The sad part about it is that some people have it a whole lot harder but since their child is apparently “typical” their struggles are simpler for a stranger to overlook. The single mother juggling two kids and two jobs trying to land on her feet at the end of the day. Although, even she probably gets the “Oh. Honey. You do so much.” every once in a while. What about the stay-at-home mom of 4 who’s husband works 50 hours a week, expects an immaculate house, comes home upset if it isn’t, and believes that she should be able to handle all the housework herself since he provides for the family monetarily? What about the new mom who’s husband had to return to work and leave her with a colicky baby to work 12-hour shifts? What about the mom who has OCD and struggles daily chasing after the messes her child makes? One thing that each of these situations have in common is that their struggles are not visible to someone on the outside. Most of these moms can grin and bear it in public and no one will even notice that they are struggling to simply make it through the day. No one would ever assume that they were facing the challenges they were behind closed doors. It is easy to overlook how hard they have it.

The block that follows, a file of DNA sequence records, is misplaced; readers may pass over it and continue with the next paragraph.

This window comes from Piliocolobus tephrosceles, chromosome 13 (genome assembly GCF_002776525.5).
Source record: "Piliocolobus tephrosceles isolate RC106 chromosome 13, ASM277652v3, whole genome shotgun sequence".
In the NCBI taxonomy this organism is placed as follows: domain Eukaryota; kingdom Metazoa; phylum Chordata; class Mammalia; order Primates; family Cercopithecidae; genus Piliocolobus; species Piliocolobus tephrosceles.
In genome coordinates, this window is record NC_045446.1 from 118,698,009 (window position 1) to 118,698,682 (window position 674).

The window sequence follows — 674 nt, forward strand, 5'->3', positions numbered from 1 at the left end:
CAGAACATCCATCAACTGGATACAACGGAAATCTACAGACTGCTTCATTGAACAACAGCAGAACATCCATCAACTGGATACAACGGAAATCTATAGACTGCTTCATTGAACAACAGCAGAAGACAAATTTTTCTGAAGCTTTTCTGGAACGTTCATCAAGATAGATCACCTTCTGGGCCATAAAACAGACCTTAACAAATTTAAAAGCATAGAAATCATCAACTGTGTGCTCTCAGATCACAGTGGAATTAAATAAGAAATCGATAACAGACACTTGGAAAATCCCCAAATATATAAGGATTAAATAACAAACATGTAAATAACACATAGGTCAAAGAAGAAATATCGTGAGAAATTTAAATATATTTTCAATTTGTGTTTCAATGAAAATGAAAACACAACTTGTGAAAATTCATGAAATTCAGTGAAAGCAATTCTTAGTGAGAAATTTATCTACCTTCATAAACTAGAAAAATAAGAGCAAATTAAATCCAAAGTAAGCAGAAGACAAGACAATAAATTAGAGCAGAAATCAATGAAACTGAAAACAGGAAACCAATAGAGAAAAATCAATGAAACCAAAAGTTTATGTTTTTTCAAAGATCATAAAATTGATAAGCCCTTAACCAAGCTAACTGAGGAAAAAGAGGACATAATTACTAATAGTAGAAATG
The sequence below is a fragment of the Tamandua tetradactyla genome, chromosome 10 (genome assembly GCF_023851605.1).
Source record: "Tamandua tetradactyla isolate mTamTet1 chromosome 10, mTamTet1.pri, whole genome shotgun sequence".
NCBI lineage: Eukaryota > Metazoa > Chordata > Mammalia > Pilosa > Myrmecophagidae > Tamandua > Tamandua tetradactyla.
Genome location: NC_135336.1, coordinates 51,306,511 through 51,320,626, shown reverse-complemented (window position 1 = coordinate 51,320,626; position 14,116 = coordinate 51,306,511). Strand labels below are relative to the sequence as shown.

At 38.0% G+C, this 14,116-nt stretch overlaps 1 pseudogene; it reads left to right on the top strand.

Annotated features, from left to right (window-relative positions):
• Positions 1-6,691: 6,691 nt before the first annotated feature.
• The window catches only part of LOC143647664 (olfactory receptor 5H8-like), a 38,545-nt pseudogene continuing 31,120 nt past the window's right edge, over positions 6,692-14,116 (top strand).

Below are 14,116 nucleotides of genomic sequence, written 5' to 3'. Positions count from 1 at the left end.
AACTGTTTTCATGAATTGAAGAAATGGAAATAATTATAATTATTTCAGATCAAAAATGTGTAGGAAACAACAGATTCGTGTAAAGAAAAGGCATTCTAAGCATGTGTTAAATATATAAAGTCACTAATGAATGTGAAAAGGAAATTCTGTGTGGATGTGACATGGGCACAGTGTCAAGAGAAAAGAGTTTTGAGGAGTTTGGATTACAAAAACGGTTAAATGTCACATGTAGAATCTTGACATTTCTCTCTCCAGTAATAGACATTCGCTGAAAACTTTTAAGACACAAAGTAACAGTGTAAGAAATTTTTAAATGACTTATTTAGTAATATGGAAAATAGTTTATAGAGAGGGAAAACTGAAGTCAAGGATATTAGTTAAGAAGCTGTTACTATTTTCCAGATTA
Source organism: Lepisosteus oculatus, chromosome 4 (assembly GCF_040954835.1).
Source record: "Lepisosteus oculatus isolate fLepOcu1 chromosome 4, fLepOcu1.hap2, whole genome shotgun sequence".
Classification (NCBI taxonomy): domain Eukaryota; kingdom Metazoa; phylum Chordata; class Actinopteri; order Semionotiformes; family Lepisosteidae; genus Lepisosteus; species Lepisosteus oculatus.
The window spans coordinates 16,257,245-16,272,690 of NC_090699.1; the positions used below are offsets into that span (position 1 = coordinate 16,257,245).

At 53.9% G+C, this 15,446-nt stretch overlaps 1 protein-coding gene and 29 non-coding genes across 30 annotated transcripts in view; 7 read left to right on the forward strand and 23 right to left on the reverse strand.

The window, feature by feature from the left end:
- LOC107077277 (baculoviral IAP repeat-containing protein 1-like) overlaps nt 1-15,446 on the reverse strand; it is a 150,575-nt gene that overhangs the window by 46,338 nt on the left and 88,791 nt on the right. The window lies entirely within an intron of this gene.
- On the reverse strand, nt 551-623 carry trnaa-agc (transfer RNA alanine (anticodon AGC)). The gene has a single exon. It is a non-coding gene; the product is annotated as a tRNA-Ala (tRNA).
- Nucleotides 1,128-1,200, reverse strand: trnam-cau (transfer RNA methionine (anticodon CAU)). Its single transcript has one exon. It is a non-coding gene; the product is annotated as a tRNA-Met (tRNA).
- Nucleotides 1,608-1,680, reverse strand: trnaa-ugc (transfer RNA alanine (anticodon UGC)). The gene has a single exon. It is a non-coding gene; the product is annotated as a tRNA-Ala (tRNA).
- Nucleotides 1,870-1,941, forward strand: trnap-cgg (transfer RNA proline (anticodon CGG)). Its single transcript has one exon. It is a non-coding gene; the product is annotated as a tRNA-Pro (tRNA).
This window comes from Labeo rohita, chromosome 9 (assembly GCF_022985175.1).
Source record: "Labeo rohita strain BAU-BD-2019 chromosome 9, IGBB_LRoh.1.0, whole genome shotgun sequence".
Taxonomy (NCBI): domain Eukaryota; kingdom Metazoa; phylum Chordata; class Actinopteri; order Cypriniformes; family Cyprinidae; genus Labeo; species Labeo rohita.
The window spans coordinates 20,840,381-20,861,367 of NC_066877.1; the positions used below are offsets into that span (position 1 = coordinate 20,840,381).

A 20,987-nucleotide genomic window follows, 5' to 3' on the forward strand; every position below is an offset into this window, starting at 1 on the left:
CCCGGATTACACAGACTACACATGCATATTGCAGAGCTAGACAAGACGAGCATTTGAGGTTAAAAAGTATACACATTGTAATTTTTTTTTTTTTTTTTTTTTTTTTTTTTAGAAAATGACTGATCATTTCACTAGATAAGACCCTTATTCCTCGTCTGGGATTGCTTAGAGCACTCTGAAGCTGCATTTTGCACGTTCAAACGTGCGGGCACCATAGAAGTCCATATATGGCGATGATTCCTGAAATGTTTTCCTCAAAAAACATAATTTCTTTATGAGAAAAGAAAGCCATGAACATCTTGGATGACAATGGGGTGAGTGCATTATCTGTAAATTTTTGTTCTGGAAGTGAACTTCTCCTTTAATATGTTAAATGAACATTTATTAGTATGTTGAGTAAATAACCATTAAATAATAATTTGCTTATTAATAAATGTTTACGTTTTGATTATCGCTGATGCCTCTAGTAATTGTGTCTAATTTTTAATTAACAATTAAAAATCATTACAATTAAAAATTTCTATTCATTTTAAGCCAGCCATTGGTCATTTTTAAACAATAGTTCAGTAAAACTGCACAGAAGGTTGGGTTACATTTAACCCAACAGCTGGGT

Why am I going on huge tangents about imaginary mothering situations instead of blogging about my daughter’s day? Well, it’s just been on my mind lately. Our family’s problems and struggles are not any bigger than any other family. They are just different. Yes we have hard times but so does every family. People have told me many times that they don’t know how I do it… or even that they couldn’t do it. The reality? They could and they would… if they were in our position. Certainly we deal with more than our fair share of medical drama. Certainly we deal with more people trying to predict who our child will become. Certainly we deal with the struggle and worry that comes with affording all of the medical intervention. However, in trade for that we deal with far less of many other struggles of life. We are blessed in the fact that Neil is often home by 3 PM. I am blessed in the fact that my husband is grateful for the housework I do and willing to pick up the slack when I cannot keep up. We have two supportive families that were brought together when we married… something that very few people can say.